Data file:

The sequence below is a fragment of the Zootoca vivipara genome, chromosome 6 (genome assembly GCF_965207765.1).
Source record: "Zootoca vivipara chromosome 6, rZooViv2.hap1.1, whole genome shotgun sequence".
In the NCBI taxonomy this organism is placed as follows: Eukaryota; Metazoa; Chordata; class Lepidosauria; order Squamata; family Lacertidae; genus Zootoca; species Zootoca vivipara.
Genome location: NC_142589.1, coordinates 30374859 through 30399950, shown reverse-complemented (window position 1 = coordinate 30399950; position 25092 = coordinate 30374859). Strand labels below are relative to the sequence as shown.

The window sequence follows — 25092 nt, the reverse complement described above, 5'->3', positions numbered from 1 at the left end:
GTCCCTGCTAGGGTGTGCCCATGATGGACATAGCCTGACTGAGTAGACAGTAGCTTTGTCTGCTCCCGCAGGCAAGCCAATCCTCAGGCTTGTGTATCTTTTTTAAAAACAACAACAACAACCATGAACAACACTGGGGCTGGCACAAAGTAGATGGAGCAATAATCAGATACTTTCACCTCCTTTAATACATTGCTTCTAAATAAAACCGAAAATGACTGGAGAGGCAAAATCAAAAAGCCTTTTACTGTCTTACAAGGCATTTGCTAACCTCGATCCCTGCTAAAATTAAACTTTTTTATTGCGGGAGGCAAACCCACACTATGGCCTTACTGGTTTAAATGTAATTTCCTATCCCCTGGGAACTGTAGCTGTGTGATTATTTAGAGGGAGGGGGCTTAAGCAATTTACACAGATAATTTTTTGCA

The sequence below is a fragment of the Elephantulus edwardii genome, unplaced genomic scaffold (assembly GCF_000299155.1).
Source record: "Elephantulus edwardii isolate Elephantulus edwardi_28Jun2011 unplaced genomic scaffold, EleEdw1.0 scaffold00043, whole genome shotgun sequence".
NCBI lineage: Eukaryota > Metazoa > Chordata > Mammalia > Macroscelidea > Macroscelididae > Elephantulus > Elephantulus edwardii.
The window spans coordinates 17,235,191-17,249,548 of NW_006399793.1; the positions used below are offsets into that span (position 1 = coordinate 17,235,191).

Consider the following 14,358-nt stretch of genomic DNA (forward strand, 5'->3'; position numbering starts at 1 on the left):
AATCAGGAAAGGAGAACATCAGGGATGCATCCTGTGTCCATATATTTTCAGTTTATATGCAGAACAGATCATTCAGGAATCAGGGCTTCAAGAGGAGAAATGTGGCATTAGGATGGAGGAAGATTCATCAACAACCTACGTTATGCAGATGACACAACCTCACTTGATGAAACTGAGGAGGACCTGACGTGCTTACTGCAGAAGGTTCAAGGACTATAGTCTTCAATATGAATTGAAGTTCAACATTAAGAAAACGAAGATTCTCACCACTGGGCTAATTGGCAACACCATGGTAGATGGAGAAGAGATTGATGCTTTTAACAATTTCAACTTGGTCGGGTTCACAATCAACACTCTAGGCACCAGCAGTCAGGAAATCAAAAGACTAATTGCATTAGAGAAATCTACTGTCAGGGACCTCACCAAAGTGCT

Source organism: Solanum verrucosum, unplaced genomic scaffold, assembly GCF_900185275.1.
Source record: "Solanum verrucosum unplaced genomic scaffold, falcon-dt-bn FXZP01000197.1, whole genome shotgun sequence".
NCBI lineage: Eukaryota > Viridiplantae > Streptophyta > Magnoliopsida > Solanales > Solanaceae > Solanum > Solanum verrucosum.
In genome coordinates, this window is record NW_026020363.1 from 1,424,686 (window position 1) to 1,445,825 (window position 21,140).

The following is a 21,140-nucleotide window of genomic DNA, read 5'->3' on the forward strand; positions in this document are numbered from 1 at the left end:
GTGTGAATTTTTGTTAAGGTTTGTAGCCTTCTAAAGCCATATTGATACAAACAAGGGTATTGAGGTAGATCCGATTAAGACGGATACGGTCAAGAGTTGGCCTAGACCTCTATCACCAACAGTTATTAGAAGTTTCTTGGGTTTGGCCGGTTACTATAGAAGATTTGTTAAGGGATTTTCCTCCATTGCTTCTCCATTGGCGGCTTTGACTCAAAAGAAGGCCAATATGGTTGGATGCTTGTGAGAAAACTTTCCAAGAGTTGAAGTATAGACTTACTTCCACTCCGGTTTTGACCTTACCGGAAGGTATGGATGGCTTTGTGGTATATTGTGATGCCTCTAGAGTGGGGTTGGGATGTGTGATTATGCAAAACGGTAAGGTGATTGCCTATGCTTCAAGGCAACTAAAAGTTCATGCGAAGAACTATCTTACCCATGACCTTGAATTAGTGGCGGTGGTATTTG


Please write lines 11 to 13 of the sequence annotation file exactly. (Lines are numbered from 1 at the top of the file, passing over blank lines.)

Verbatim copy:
Consider the following 14,358-nt stretch of genomic DNA (forward strand, 5'->3'; position numbering starts at 1 on the left):
AATCAGGAAAGGAGAACATCAGGGATGCATCCTGTGTCCATATATTTTCAGTTTATATGCAGAACAGATCATTCAGGAATCAGGGCTTCAAGAGGAGAAATGTGGCATTAGGATGGAGGAAGATTCATCAACAACCTACGTTATGCAGATGACACAACCTCACTTGATGAAACTGAGGAGGACCTGACGTGCTTACTGCAGAAGGTTCAAGGACTATAGTCTTCAATATGAATTGAAGTTCAACATTAAGAAAACGAAGATTCTCACCACTGGGCTAATTGGCAACACCATGGTAGATGGAGAAGAGATTGATGCTTTTAACAATTTCAACTTGGTCGGGTTCACAATCAACACTCTAGGCACCAGCAGTCAGGAAATCAAAAGACTAATTGCATTAGAGAAATCTACTGTCAGGGACCTCACCAAAGTGCT

Source organism: Solanum verrucosum, unplaced genomic scaffold, assembly GCF_900185275.1.